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" all I can say is "WOW and Thank You" . they will make my cage making a much easier and a more fun task. Once again thank you for your web site and you prompt support"
Burt Tejada

I am ... very happy with your plans, the organization that you have put into it and I am extremely happy with the response I have gotten from you when I have encountered a problem.
It sure does save money. At the same time it allows me and others like me to experience making the cage for our animal (animals) that we care so much about. I think that when someone takes the time to sit down and make something like this for their animal it really shows how much they care for them and respect them.

With your plans you can also alter the cage to each and everyone's specifications, or needs. I think what you are doing is wonderful and I want to thank you again.

Robert Hansford


"This is going to make an 11 year old and his lizard Rex very happy".


Spent $108.00 at Lowes, another $65.00 at Home Depot buying things that Lowes didn't have..... Spending time with my son in a hardware store.... PRICELESS!"


"Overall, the best thing I have found from the cage designs... is that:
They work!!!!

They allow you to view and touch your Iguana from all sides, This is a must!

Once you have the material list you don't go back to the hardware store.

Just follow the instructions and it comes out perfect.

Your maintenance will be much easier.

Your iguana will thank you

Once again, you will have built something cool. "

Regards and best to all our Green Iguana friends, Lance and Joey Portwood Glidden, Texas ".


"Very well thought-out designs"



Zen and the Art of Reptile Maintenance

by Mark Chapple

I read the book many years ago now. “Zen and the Art of Motorcycle Maintenance” A moving book, full of wisdom and love, it is a wonderful read.

It takes you on a journey, through philosophy, life, questions of quality and quantity, in an entertaining and gentle cross country journey.

So what has the book to do with keeping reptiles? Lots actually. But I only want to deal with one of the many ideas in the book. The idea of engaging yourself fully in an activity and paying attention to details. The Zen of keeping reptiles.

The author and journeyman, Robert Pirsig, looks after his motorcycle on the journey by paying attention to details and doing the maintenance and the little things regularly and enveloping himself in the activity and the moment as he does so. So it should be with your reptiles.

Spot cleaning your cages every day will make looking after the cages much easier. I keep a small spray bottle next to the cages, along with paper towels. This means I can clean up any fecal matter straight away. I can also spray this or any urine and clean it off there and then. This simple procedure means that cleaning the cages is much easier when I do a full clean out and disinfect. At the moment the bottle is pure water as I also use it to spray the bearded dragon’s greens but I think I might make a separate one with a mild detergent mix - better not confuse them.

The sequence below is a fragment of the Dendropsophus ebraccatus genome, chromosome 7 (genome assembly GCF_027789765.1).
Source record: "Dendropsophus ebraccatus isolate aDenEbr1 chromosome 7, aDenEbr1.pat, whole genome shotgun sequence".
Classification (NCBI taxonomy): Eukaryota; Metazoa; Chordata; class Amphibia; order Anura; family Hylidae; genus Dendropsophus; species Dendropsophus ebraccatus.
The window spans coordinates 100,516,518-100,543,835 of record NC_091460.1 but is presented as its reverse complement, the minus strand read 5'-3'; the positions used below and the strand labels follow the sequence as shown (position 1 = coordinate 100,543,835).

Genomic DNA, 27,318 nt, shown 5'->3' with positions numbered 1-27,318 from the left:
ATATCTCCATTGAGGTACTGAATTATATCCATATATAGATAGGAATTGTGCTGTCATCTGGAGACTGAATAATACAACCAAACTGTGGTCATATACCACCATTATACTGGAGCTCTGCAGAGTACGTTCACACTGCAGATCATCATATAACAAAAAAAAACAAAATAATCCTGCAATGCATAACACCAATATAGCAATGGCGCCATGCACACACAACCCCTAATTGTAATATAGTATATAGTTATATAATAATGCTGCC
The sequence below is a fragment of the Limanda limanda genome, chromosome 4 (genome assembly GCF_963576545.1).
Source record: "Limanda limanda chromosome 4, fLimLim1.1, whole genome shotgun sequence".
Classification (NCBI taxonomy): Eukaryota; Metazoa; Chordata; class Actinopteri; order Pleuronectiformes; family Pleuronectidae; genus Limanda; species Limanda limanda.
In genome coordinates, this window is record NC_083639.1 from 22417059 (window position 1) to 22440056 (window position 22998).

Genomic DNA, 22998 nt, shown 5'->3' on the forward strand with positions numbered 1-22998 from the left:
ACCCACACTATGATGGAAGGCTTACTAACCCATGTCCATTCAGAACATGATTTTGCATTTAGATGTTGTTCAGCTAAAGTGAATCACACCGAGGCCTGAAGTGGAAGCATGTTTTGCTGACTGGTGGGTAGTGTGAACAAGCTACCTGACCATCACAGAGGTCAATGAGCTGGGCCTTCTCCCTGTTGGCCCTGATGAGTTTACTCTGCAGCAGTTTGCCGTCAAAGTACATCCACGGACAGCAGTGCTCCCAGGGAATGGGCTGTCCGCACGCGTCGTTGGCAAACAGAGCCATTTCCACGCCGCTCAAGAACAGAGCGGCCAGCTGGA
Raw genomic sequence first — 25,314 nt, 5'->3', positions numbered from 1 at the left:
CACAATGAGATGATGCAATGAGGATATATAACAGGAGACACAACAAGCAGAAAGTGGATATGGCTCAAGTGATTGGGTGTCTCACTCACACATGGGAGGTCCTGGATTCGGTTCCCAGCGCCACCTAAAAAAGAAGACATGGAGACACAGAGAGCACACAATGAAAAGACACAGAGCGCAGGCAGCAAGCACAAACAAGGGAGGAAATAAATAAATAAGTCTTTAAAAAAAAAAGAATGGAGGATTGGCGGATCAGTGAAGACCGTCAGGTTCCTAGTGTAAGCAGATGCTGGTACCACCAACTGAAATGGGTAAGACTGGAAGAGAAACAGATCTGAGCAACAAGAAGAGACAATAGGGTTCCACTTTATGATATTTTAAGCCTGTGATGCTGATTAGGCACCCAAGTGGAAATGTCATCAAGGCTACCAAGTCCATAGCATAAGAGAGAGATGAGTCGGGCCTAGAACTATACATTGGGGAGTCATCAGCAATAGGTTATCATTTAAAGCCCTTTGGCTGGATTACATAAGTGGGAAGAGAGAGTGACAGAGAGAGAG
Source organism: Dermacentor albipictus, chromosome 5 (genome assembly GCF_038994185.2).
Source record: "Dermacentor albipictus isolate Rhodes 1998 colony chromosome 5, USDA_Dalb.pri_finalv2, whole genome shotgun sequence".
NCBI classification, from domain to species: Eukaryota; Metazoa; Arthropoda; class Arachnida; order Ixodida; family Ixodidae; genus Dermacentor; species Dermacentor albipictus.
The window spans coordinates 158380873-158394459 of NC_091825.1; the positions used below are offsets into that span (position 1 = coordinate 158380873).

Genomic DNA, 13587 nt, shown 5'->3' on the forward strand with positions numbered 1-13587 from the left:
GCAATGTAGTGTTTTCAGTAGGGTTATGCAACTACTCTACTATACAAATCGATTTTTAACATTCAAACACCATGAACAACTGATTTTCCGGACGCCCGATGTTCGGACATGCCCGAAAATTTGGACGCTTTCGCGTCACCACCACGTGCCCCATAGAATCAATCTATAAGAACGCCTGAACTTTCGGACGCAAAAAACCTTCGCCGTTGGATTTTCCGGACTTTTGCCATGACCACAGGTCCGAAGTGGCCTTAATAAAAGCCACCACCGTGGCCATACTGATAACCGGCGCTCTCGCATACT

Water is checked daily and the water bowls given a wash and clean out weekly (or daily if there is any fecal matter or contaminants in the bowl). I am lucky enough to have filtered water available so this reduces the growth of moulds and algae in the water bowls significantly as the water has no nutrients. But only if I thoroughly clean the water bowls.

A scrubbing brush is important when cleaning the water bowls and the cage furniture. The artificial rock material that the bowls are made of will collect algae, urine, feces and moulds in all of the crevices, so a scrubbing brush will allow you to get as much as this a removed as possible.

Also, using bleach to disinfect it on a regular basis (or if it has fecal matter on it) is important. Make sure you thoroughly rinse the bowls and other cage furniture with fresh water once you have cleaned them. There are a number of commercial reptile cage cleaning materials on the market if you want to use these as well, but to date I have not had to use any of these.

Regularly examine you reptiles closely. Get them out and look carefully at them, all over. Examine their eyes, their mouths, their body and their cloaca (snakes rear end used for waste and reproductive discharges). If you have lizards, check the feet carefully. Look for anything unusual. If you examine you reptile regularly, you will more than likely readily notice anything unusual, as you have looked thoroughly at them before. Remember to treat them gently while doing this to keep your trust with your pet and not give them fright if you can avoid it.

Paying attention to details is important. You will appreciate your fascinating friend much more when you look closely and see how fantastic and interesting they really are.

Make sure the food you are feeding your reptile is in good condition and if it is vegetable matter, make sure it is fresh. You wouldn't eat two week old, limp, or slimy bok choi. So why should your lizard? If the food looks bad enough so that you wouldn't want to eat it, don’t feed it to your pet. Never re-freeze mice or rats. It’s not bait (no wonder I can’t catch a fish).

These are just a few things to help you look after your pet. Involve yourself fully in the moment and the activity of care and maintenance and enjoy it for what it is. You'll find you pet reptile much more rewarding.


Mark Chapple is the Author of "How to build enclosures for reptiles"
Find out how to build these cages as well as arboreal cages. Full color pictures, detailed diagrams and easy to follow, step-by-step instructions.